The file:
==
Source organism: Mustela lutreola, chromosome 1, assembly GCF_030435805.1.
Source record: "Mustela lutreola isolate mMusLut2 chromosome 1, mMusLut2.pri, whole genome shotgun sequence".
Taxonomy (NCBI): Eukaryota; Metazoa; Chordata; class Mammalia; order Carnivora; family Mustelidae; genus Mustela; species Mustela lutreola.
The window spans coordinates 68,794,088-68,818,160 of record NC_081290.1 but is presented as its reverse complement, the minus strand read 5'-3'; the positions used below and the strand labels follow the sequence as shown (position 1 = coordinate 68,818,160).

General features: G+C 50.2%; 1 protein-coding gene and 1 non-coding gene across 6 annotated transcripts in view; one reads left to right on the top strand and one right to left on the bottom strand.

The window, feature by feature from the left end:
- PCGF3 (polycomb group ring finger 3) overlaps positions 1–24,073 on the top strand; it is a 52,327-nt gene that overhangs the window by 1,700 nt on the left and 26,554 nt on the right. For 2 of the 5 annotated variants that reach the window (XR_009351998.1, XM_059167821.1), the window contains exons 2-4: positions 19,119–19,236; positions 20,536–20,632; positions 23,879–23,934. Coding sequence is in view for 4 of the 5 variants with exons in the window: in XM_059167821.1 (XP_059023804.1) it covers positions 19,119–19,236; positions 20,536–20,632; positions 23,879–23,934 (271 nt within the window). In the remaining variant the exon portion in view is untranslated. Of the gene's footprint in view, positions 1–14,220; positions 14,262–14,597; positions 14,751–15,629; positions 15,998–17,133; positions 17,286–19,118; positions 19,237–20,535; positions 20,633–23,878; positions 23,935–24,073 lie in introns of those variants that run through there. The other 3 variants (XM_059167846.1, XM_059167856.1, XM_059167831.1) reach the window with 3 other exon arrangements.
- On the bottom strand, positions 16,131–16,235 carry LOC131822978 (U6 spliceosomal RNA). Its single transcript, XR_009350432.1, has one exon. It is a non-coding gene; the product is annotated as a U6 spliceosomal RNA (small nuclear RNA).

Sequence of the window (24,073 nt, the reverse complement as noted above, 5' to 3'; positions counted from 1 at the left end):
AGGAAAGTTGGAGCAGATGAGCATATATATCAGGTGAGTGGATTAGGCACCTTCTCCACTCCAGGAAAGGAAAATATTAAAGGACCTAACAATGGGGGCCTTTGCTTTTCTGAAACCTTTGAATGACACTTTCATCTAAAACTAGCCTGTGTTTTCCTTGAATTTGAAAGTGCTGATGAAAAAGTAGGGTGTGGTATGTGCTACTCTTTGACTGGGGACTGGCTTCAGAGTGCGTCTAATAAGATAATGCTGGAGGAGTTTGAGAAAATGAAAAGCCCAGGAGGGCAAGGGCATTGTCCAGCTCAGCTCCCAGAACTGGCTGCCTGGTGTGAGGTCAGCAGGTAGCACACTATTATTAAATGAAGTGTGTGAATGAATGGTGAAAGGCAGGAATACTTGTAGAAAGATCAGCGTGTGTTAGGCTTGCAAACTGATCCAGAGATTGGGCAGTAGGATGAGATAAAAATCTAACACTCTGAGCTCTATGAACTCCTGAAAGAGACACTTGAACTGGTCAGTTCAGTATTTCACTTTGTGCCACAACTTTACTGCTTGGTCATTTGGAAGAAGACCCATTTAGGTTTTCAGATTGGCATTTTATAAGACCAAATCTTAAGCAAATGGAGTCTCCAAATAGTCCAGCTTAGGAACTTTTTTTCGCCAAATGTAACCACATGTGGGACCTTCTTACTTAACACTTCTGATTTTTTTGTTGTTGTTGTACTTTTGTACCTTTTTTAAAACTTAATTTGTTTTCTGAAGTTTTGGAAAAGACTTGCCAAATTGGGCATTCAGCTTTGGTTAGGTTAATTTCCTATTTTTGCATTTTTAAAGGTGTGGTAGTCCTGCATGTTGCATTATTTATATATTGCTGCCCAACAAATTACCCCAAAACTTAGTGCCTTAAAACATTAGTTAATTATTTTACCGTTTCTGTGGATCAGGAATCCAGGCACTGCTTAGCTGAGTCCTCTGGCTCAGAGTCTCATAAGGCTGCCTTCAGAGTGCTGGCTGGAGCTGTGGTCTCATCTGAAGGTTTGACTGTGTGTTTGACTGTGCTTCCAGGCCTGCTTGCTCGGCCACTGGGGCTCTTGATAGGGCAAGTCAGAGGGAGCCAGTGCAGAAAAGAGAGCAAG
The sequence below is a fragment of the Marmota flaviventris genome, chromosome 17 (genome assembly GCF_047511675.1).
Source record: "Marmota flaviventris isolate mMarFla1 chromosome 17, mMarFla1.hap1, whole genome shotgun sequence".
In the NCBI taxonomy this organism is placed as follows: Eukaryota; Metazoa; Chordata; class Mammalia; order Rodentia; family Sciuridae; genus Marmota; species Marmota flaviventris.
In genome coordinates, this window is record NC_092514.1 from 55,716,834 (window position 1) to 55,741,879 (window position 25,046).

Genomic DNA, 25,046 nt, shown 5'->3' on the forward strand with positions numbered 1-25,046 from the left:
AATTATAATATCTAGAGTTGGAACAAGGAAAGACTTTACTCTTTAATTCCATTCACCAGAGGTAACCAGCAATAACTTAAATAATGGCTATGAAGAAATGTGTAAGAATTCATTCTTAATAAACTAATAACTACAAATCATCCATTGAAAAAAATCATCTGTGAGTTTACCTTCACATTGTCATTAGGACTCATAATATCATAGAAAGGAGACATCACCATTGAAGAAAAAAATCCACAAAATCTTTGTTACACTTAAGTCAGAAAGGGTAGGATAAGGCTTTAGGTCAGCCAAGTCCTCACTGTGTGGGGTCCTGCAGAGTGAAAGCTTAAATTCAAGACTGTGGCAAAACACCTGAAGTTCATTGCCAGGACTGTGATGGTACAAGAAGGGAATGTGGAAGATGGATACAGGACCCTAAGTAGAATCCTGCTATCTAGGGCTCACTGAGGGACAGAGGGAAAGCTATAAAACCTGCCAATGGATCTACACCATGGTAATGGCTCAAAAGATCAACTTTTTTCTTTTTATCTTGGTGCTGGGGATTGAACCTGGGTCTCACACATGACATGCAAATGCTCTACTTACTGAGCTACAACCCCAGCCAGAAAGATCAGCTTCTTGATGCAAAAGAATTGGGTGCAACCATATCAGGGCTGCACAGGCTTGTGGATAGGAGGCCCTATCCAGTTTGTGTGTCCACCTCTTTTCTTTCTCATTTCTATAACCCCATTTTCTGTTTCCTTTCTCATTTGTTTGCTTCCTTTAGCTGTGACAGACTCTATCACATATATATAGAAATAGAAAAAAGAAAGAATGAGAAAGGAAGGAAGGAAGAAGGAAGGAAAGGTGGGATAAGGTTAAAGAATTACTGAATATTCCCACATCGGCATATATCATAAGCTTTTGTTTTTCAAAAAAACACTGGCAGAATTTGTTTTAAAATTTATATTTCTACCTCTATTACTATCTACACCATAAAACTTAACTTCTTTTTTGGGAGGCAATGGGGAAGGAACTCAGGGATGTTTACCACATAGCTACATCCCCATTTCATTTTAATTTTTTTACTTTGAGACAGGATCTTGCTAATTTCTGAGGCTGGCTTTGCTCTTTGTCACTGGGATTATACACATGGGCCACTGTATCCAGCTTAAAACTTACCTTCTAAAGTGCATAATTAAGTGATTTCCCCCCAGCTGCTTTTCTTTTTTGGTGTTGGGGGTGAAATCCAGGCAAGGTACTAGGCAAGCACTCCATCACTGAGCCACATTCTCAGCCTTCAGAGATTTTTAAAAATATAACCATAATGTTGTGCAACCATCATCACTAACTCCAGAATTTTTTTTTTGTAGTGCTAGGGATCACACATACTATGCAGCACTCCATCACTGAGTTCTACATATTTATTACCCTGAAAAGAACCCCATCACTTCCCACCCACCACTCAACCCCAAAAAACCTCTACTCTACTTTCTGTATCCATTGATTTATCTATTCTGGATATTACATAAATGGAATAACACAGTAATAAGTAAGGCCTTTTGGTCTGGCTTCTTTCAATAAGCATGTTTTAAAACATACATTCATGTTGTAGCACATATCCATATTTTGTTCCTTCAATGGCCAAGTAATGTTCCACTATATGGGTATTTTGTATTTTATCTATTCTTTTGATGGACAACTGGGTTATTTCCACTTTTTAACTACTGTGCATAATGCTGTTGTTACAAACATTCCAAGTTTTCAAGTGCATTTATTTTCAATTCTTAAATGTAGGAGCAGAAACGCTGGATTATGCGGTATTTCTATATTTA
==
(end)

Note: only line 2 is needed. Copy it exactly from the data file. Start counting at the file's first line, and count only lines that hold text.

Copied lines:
Source record: "Mustela lutreola isolate mMusLut2 chromosome 1, mMusLut2.pri, whole genome shotgun sequence".